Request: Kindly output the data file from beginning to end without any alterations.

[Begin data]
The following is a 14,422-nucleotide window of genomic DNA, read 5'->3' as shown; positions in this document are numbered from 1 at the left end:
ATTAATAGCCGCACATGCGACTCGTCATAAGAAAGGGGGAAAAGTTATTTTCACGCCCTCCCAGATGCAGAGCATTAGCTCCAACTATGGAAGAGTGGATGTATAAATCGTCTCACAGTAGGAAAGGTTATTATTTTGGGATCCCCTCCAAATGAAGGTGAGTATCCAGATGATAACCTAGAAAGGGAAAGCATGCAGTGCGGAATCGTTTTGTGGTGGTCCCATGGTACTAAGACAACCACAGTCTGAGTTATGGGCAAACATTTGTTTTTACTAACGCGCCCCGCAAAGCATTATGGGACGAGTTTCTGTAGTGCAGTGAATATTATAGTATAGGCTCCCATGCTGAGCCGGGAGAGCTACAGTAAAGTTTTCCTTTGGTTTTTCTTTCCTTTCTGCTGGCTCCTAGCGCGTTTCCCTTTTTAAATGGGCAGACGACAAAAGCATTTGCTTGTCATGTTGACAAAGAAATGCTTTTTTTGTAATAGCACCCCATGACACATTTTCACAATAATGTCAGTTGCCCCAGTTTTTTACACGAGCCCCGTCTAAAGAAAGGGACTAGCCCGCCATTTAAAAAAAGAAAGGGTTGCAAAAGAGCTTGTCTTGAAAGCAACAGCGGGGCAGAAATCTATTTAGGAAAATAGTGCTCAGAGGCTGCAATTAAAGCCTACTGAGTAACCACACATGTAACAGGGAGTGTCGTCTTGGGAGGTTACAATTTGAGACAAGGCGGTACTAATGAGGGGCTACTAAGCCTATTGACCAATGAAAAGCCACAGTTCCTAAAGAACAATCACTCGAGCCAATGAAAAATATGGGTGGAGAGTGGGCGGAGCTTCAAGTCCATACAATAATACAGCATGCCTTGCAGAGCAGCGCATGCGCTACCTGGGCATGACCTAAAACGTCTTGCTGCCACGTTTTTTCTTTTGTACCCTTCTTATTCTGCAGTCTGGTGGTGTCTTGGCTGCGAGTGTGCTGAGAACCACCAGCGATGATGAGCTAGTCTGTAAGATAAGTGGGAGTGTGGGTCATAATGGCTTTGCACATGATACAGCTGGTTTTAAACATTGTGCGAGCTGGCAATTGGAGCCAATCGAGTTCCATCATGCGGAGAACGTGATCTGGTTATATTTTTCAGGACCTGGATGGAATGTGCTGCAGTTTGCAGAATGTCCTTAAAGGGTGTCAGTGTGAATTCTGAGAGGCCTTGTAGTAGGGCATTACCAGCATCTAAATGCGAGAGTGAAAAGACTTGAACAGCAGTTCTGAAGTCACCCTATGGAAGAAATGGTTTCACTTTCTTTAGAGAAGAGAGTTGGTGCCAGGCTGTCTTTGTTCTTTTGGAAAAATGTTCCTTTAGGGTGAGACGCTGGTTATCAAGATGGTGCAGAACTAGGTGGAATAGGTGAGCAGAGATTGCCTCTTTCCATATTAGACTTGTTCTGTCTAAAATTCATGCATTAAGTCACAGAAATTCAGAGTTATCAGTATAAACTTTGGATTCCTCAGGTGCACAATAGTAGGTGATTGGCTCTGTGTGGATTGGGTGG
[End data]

The following is a 14,422-nucleotide window of genomic DNA, read 5'->3' as shown; positions in this document are numbered from 1 at the left end:
ATTAATAGCCGCACATGCGACTCGTCATAAGAAAGGGGGAAAAGTTATTTTCACGCCCTCCCAGATGCAGAGCATTAGCTCCAACTATGGAAGAGTGGATGTATAAATCGTCTCACAGTAGGAAAGGTTATTATTTTGGGATCCCCTCCAAATGAAGGTGAGTATCCAGATGATAACCTAGAAAGGGAAAGCATGCAGTGCGGAATCGTTTTGTGGTGGTCCCATGGTACTAAGACAACCACAGTCTGAGTTATGGGCAAACATTTGTTTTTACTAACGCGCCCCGCAAAGCATTATGGGACGAGTTTCTGTAGTGCAGTGAATATTATAGTATAGGCTCCCATGCTGAGCCGGGAGAGCTACAGTAAAGTTTTCCTTTGGTTTTTCTTTCCTTTCTGCTGGCTCCTAGCGCGTTTCCCTTTTTAAATGGGCAGACGACAAAAGCATTTGCTTGTCATGTTGACAAAGAAATGCTTTTTTTGTAATAGCACCCCATGACACATTTTCACAATAATGTCAGTTGCCCCAGTTTTTTACACGAGCCCCGTCTAAAGAAAGGGACTAGCCCGCCATTTAAAAAAAGAAAGGGTTGCAAAAGAGCTTGTCTTGAAAGCAACAGCGGGGCAGAAATCTATTTAGGAAAATAGTGCTCAGAGGCTGCAATTAAAGCCTACTGAGTAACCACACATGTAACAGGGAGTGTCGTCTTGGGAGGTTACAATTTGAGACAAGGCGGTACTAATGAGGGGCTACTAAGCCTATTGACCAATGAAAAGCCACAGTTCCTAAAGAACAATCACTCGAGCCAATGAAAAATATGGGTGGAGAGTGGGCGGAGCTTCAAGTCCATACAATAATACAGCATGCCTTGCAGAGCAGCGCATGCGCTACCTGGGCATGACCTAAAACGTCTTGCTGCCACGTTTTTTCTTTTGTACCCTTCTTATTCTGCAGTCTGGTGGTGTCTTGGCTGCGAGTGTGCTGAGAACCACCAGCGATGATGAGCTAGTCTGTAAGATAAGTGGGAGTGTGGGTCATAATGGCTTTGCACATGATACAGCTGGTTTTAAACATTGTGCGAGCTGGCAATTGGAGCCAATCGAGTTCCATCATGCGGAGAACGTGATCTGGTTATATTTTTCAGGACCTGGATGGAATGTGCTGCAGTTTGCAGAATGTCCTTAAAGGGTGTCAGTGTGAATTCTGAGAGGCCTTGTAGTAGGGCATTACCAGCATCTAAATGCGAGAGTGAAAAGACTTGAACAGCAGTTCTGAAGTCACCCTATGGAAGAAATGGTTTCACTTTCTTTAGAGAAGAGAGTTGGTGCCAGGCTGTCTTTGTTCTTTTGGAAAAATGTTCCTTTAGGGTGAGACGCTGGTTATCAAGATGGTGCAGAACTAGGTGGAATAGGTGAGCAGAGATTGCCTCTTTCCATATTAGACTTGTTCTGTCTAAAATTCATGCATTAAGTCACAGAAATTCAGAGTTATCAGTATAAACTTTGGATTCCTCAGGTGCACAATAGTAGGTGATTGGCTCTGTGTGGATTGGGTGG